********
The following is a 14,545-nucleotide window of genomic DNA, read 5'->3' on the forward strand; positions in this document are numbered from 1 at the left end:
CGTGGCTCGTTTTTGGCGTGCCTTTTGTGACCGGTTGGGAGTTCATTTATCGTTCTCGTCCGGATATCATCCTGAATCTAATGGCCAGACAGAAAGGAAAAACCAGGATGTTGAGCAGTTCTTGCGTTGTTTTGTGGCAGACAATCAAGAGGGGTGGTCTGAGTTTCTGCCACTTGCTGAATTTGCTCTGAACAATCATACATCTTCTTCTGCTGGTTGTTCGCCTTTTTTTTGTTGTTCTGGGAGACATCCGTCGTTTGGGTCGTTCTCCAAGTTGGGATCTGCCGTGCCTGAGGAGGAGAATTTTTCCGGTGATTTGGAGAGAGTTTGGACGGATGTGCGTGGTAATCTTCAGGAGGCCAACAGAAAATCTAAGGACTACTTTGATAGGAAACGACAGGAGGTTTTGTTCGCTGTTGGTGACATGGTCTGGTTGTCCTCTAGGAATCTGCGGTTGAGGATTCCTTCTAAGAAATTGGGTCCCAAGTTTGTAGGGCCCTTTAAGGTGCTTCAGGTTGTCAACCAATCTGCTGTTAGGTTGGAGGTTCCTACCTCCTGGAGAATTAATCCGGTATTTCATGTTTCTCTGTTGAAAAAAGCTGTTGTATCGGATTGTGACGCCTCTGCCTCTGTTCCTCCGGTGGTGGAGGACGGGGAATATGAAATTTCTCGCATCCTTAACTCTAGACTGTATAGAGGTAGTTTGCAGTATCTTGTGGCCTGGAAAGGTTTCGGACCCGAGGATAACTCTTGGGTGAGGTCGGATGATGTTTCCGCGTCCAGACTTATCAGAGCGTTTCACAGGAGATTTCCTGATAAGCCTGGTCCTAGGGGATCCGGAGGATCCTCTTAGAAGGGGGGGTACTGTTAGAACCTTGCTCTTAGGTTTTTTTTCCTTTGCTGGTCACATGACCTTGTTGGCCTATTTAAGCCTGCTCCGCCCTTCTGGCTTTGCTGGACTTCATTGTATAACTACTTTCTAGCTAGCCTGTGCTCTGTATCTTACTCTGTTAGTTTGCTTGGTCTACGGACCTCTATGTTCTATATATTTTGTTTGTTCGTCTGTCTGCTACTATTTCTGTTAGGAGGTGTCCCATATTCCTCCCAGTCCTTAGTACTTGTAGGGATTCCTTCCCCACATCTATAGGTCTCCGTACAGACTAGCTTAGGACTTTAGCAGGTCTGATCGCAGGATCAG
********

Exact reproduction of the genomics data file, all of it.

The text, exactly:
The following is a 14,545-nucleotide window of genomic DNA, read 5'->3' on the forward strand; positions in this document are numbered from 1 at the left end:
CGTGGCTCGTTTTTGGCGTGCCTTTTGTGACCGGTTGGGAGTTCATTTATCGTTCTCGTCCGGATATCATCCTGAATCTAATGGCCAGACAGAAAGGAAAAACCAGGATGTTGAGCAGTTCTTGCGTTGTTTTGTGGCAGACAATCAAGAGGGGTGGTCTGAGTTTCTGCCACTTGCTGAATTTGCTCTGAACAATCATACATCTTCTTCTGCTGGTTGTTCGCCTTTTTTTTGTTGTTCTGGGAGACATCCGTCGTTTGGGTCGTTCTCCAAGTTGGGATCTGCCGTGCCTGAGGAGGAGAATTTTTCCGGTGATTTGGAGAGAGTTTGGACGGATGTGCGTGGTAATCTTCAGGAGGCCAACAGAAAATCTAAGGACTACTTTGATAGGAAACGACAGGAGGTTTTGTTCGCTGTTGGTGACATGGTCTGGTTGTCCTCTAGGAATCTGCGGTTGAGGATTCCTTCTAAGAAATTGGGTCCCAAGTTTGTAGGGCCCTTTAAGGTGCTTCAGGTTGTCAACCAATCTGCTGTTAGGTTGGAGGTTCCTACCTCCTGGAGAATTAATCCGGTATTTCATGTTTCTCTGTTGAAAAAAGCTGTTGTATCGGATTGTGACGCCTCTGCCTCTGTTCCTCCGGTGGTGGAGGACGGGGAATATGAAATTTCTCGCATCCTTAACTCTAGACTGTATAGAGGTAGTTTGCAGTATCTTGTGGCCTGGAAAGGTTTCGGACCCGAGGATAACTCTTGGGTGAGGTCGGATGATGTTTCCGCGTCCAGACTTATCAGAGCGTTTCACAGGAGATTTCCTGATAAGCCTGGTCCTAGGGGATCCGGAGGATCCTCTTAGAAGGGGGGGTACTGTTAGAACCTTGCTCTTAGGTTTTTTTTCCTTTGCTGGTCACATGACCTTGTTGGCCTATTTAAGCCTGCTCCGCCCTTCTGGCTTTGCTGGACTTCATTGTATAACTACTTTCTAGCTAGCCTGTGCTCTGTATCTTACTCTGTTAGTTTGCTTGGTCTACGGACCTCTATGTTCTATATATTTTGTTTGTTCGTCTGTCTGCTACTATTTCTGTTAGGAGGTGTCCCATATTCCTCCCAGTCCTTAGTACTTGTAGGGATTCCTTCCCCACATCTATAGGTCTCCGTACAGACTAGCTTAGGACTTTAGCAGGTCTGATCGCAGGATCAG